Prince’s Death Investigation Closed, No Criminal Charges Filed
Today, Carver County attorney Mark Metz announced at a media conference that he’s wrapping up his investigation into Prince‘s death, and won’t be filing any criminal charges. “For the past two years, law enforcement … has conducted an extensive, painstaking and thorough investigation into Prince’s death,” he said. “That investigation determined that Prince died from taking a counterfeit Vicodin pill that contained Fentanyl, a dangerously powerful opioid. However, investigators were unable to determine how the singer obtained the counterfeit pills, leading Metz to conclude, “we simply do not have sufficient evidence to charge anyone with a crime related to Prince’s death.”
Prince passed away two years ago this Saturday at age 57. Sheriff’s deputies responded to a 911 from his Paisley Park home and recording compound in Chanhassen Minnesota, found him unresponsive in an elevator, and were unable to revive him. Two months later, the Midwest Medical Examiner’s Office released its cause-of-death report, indicating that he died from an accidental overdose of Fentanyl. Later, a toxicology report revealed that he had a level of the drug in his bloodstream at the time of death which was far above the level which is generally considered to be lethal.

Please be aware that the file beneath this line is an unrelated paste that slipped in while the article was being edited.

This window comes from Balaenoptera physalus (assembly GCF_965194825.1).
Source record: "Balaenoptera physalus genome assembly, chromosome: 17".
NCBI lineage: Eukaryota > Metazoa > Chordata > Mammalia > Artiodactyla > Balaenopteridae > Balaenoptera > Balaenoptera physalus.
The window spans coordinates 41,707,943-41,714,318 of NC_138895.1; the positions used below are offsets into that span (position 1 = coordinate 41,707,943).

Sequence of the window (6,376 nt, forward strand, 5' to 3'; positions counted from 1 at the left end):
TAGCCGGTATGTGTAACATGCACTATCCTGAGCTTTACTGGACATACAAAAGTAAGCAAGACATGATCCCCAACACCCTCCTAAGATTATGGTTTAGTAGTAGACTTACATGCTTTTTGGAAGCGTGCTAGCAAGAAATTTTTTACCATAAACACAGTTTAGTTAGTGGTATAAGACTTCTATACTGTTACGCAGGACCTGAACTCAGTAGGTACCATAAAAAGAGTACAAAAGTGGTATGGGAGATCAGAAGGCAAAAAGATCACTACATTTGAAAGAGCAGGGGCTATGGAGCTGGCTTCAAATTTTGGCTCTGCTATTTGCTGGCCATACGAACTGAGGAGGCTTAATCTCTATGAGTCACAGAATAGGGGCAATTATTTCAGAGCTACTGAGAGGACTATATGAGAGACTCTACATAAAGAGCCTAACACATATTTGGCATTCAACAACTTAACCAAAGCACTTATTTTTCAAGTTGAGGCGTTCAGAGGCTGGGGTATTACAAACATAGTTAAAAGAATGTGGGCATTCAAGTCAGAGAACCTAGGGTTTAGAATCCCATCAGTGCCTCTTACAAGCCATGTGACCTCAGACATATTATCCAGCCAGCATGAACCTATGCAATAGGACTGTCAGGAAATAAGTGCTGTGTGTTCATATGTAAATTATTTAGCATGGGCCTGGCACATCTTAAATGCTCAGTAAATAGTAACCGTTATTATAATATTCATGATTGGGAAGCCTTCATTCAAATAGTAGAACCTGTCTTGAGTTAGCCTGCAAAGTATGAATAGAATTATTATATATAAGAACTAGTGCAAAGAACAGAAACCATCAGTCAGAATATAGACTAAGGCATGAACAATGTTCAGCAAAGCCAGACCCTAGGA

Authorities secured various warrants to search Paisley Park, and found more stashes of controlled substances, some in vitamin containers. The searches did not unearth any prescriptions in Prince’s name, however. His physician, Dr. Michael Schulenberg, and his bodyguard and assistant Kirk Johnson both admitted that they’d helped Prince access controlled substances in the weeks prior to his death. The doctor said he had issued a prescription for Percocet to Johnson in order to keep Prince’s name off the paper trail, and searches turned up various bottles of controlled drugs bearing Johnson’s name. Schulenberg’s lawyer Amy Conners told the Star Tribune last year that her client “never directly prescribed opioids to Prince, nor did he ever prescribe opioids to any other person with the intent that they would be given to Prince.”
In the media conference today, Metz said that “Prince did not die from taking a prescribed Percocet.” However, Schulenberg agreed to a civil settlement with the US Attorney’s Office, according to the Star Tribune, in which he’ll pay a $30,000 fine for “possible controlled substance violations”. He will also be subject to monitoring by the US Drug Enforcement Agency for two years. Johnson’s name was not mentioned in the settlement.